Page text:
This Mom Writes An Open Letter To The Parents Of The Kid At School With Lice

by Lisa Sugarman
Lisa writes the nationally syndicated column "It Is What It Is" and is the author of Untying Parent Anxiety.

I know — the headline just sucker punched you right in the crotch. And it’s stinging. So, I’m gonna give you a minute.

(Dramatic pause.)

Lice is a reality that happens to come at this time of year — a nasty eventuality that we need to be prepared for, especially if we’ve got kids. It’s coming, whether we’re ready for it or not, so we need to get our heads in the game, just to be prepared.

During the twelve years I worked in the school system, I saw a lot of lice. All that hat-sharing and hair-brush-lending, and the coat piles! God, it was awful. Plus, I’ve got two kids of my own, so I’ve been hit by this nightmare multiple times on my home turf. And all those memories left me pre-programmed to think one thing when I bust open that Rubbermaid hat bin every winter: all heads must be shaved, not because I want to, but because I just can’t help myself. It’s an automatic reaction.


For most people, just hearing the word lice is like finding a grenade on the sidewalk, minus the pin. No matter who’s talking about it, or why, just the mention of the word causes a visceral reaction unlike anything I’ve ever seen.

People sweat, people shake, grown women cry. I mean, if you’ve ever dealt with it first-hand, you know that — for the rest of your life, whenever you see or hear the word — you’ll get a PTSD-type reaction every time. You’ll start phantom itching just because you heard the word.


Case in point: I’ll bet that in just the last fifty-three seconds that it’s taken you to read this far, you’ve already scratched your head more than once, and maybe even thrown up a little in your mouth. It’s okay, don’t be ashamed. You didn’t do anything wrong. It happens to everybody.

The truth is, whether you have kids or not, or whether you’ve experienced lice firsthand or not, it’s just one of those things that everyone can sympathize with — purely because of the stigma that goes along with it. And because it’s all-consuming.


Life just stops cold when you find that first nit. And then, once you start breathing again, it’s game on. Everything’s got to be stripped and cleaned and decontaminated and inspected. Then re-stripped, re-cleaned, re-decontaminated, and re-inspected. Then again, and again, and again. It’s as maddening as it is overwhelming because all parents know that if even so much as one rogue louse breaks through the line again, you’re right back to ground zero, doing everything all over again.

So, in simple terms, lice is quite possibly the most offensive four-letter word we can ever hear if we’re a mom or a dad. When she calls, the school nurse’s voice reverberates right through us, bones and all, leaving us dry-mouthed and twitching, with clouded vision and ringing in our ears.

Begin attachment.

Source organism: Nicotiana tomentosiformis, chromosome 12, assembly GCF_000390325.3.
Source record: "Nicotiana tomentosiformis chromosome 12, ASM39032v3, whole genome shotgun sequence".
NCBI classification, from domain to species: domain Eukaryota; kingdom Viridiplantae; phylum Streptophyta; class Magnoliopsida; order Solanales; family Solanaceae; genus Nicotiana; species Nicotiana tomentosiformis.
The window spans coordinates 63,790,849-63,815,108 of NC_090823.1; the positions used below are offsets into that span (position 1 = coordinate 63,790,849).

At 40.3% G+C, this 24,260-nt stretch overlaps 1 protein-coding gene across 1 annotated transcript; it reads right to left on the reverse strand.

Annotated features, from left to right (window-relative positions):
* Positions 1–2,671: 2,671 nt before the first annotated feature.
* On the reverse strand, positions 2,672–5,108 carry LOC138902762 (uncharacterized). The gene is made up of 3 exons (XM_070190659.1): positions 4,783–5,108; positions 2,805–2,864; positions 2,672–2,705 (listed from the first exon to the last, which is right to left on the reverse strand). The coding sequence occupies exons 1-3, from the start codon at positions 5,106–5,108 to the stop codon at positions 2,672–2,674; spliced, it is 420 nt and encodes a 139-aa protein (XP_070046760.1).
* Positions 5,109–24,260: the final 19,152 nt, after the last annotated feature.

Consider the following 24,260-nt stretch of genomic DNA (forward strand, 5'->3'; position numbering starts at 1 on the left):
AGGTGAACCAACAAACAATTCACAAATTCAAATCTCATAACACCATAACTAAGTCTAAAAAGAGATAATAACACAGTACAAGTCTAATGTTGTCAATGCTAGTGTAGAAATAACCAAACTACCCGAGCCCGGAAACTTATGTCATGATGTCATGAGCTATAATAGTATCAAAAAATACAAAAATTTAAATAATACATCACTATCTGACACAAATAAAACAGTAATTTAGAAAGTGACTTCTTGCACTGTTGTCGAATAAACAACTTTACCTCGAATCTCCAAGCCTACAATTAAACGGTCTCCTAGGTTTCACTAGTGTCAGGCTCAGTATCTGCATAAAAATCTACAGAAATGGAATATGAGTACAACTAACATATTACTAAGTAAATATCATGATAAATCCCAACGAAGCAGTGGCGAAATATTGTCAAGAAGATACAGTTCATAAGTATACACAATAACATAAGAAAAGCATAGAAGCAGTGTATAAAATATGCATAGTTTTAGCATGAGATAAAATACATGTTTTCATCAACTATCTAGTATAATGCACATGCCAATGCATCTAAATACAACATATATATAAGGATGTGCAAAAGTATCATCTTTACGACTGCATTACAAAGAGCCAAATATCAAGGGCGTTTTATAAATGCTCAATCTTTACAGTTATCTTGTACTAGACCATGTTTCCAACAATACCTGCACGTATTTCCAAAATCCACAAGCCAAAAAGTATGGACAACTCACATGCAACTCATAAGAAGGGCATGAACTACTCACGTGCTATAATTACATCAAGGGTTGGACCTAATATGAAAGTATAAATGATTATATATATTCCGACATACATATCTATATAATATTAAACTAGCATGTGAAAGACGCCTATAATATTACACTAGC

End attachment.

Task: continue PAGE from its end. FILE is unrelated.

It’s because so much information is saturating our brain at one time that processing anything becomes impossible. It’s like trying to force water through a big, gnarled hair clog that goes eighteen inches down the drain. Nothing gets through.

Then there’s the whole embarrassment piece, combined with the reality that our kids have bugs living in their heads. It’s just all kinds of foul.


The bottom line is we need to find a way as a modern society to maintain control over these little bastards, even in spite of the chaos they bring with them. We need to win the upper hand, and the way we do that is to use our big, fat brains and our opposable thumbs to our advantage. That, along with some deep breathing and heavy duty nit combs.

We repeat over and over that lice are not deadly. Lice are not contagious. Lice don’t carry diseases. Lice can’t hurt us or our kids in any physical way. They can’t jump or hop or fly. They can’t even live more than a few days without the warmth and food of the human head. (Eeeeeew.) And, for all intents and purposes, they look like sesame seeds, which are basically the most benign-looking things on the planet.


Remember, we’re the advanced species. We’re the ones with unlimited amounts of olive oil and shower caps and nit creams. And once we all recognize that lice are beatable, we gain the upper hand. Once we understand that these little a**holes can’t take us down, we take control.

So even though it may take time and commitment and effort, and there may be more than one battle, we will win the war.

We just need to stay alert, be vigilant keeping those brushes and hats and hoods separated, and not be afraid to shave some heads if the going gets tough.

Have you struggled with lice? Make sure to SHARE this with your fellow moms and dads out there.

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